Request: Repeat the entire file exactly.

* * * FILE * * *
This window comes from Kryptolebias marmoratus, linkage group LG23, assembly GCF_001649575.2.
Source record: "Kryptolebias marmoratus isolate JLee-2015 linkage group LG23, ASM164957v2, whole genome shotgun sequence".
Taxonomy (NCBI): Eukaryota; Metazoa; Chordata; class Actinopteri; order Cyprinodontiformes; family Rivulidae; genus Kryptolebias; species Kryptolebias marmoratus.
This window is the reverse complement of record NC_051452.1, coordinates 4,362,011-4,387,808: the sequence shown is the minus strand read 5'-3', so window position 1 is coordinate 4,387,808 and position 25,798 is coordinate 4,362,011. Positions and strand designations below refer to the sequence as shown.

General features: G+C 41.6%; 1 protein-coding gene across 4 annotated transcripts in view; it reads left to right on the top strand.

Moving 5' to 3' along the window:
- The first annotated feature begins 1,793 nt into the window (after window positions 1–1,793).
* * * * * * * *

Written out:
This window comes from Kryptolebias marmoratus, linkage group LG23, assembly GCF_001649575.2.
Source record: "Kryptolebias marmoratus isolate JLee-2015 linkage group LG23, ASM164957v2, whole genome shotgun sequence".
Taxonomy (NCBI): Eukaryota; Metazoa; Chordata; class Actinopteri; order Cyprinodontiformes; family Rivulidae; genus Kryptolebias; species Kryptolebias marmoratus.
This window is the reverse complement of record NC_051452.1, coordinates 4,362,011-4,387,808: the sequence shown is the minus strand read 5'-3', so window position 1 is coordinate 4,387,808 and position 25,798 is coordinate 4,362,011. Positions and strand designations below refer to the sequence as shown.

General features: G+C 41.6%; 1 protein-coding gene across 4 annotated transcripts in view; it reads left to right on the top strand.

Moving 5' to 3' along the window:
- The first annotated feature begins 1,793 nt into the window (after window positions 1–1,793).